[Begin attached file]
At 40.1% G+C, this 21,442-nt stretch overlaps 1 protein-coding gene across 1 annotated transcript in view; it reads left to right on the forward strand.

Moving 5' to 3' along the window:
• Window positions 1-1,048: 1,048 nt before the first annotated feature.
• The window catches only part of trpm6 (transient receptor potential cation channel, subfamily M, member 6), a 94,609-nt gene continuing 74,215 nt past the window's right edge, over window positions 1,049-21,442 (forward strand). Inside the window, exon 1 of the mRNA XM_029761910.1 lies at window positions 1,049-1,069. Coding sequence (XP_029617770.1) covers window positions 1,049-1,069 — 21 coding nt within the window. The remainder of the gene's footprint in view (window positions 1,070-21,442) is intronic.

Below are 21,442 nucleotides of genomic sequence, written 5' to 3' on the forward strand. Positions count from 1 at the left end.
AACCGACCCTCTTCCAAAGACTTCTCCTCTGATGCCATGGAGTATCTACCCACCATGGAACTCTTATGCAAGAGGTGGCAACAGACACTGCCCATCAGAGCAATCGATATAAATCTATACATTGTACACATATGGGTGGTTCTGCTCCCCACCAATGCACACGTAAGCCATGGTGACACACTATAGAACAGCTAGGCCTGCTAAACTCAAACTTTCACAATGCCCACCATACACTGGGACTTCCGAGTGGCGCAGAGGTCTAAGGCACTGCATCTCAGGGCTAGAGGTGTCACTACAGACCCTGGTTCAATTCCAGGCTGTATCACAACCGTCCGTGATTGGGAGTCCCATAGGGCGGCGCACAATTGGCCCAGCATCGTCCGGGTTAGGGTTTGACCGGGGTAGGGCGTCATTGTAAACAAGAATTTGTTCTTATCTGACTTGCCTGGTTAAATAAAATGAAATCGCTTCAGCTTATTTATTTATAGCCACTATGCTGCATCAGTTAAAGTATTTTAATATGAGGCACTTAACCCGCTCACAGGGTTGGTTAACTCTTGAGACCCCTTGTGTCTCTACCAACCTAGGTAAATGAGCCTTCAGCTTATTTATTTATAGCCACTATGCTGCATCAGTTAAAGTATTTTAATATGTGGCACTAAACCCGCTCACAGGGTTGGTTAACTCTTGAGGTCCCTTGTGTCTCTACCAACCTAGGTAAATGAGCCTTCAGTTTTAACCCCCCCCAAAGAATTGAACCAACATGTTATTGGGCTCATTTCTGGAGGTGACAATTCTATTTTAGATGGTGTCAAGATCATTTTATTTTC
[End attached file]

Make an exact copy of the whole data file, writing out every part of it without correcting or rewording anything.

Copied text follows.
At 40.1% G+C, this 21,442-nt stretch overlaps 1 protein-coding gene across 1 annotated transcript in view; it reads left to right on the forward strand.

Moving 5' to 3' along the window:
• Window positions 1-1,048: 1,048 nt before the first annotated feature.
• The window catches only part of trpm6 (transient receptor potential cation channel, subfamily M, member 6), a 94,609-nt gene continuing 74,215 nt past the window's right edge, over window positions 1,049-21,442 (forward strand). Inside the window, exon 1 of the mRNA XM_029761910.1 lies at window positions 1,049-1,069. Coding sequence (XP_029617770.1) covers window positions 1,049-1,069 — 21 coding nt within the window. The remainder of the gene's footprint in view (window positions 1,070-21,442) is intronic.

Below are 21,442 nucleotides of genomic sequence, written 5' to 3' on the forward strand. Positions count from 1 at the left end.
AACCGACCCTCTTCCAAAGACTTCTCCTCTGATGCCATGGAGTATCTACCCACCATGGAACTCTTATGCAAGAGGTGGCAACAGACACTGCCCATCAGAGCAATCGATATAAATCTATACATTGTACACATATGGGTGGTTCTGCTCCCCACCAATGCACACGTAAGCCATGGTGACACACTATAGAACAGCTAGGCCTGCTAAACTCAAACTTTCACAATGCCCACCATACACTGGGACTTCCGAGTGGCGCAGAGGTCTAAGGCACTGCATCTCAGGGCTAGAGGTGTCACTACAGACCCTGGTTCAATTCCAGGCTGTATCACAACCGTCCGTGATTGGGAGTCCCATAGGGCGGCGCACAATTGGCCCAGCATCGTCCGGGTTAGGGTTTGACCGGGGTAGGGCGTCATTGTAAACAAGAATTTGTTCTTATCTGACTTGCCTGGTTAAATAAAATGAAATCGCTTCAGCTTATTTATTTATAGCCACTATGCTGCATCAGTTAAAGTATTTTAATATGAGGCACTTAACCCGCTCACAGGGTTGGTTAACTCTTGAGACCCCTTGTGTCTCTACCAACCTAGGTAAATGAGCCTTCAGCTTATTTATTTATAGCCACTATGCTGCATCAGTTAAAGTATTTTAATATGTGGCACTAAACCCGCTCACAGGGTTGGTTAACTCTTGAGGTCCCTTGTGTCTCTACCAACCTAGGTAAATGAGCCTTCAGTTTTAACCCCCCCCAAAGAATTGAACCAACATGTTATTGGGCTCATTTCTGGAGGTGACAATTCTATTTTAGATGGTGTCAAGATCATTTTATTTTC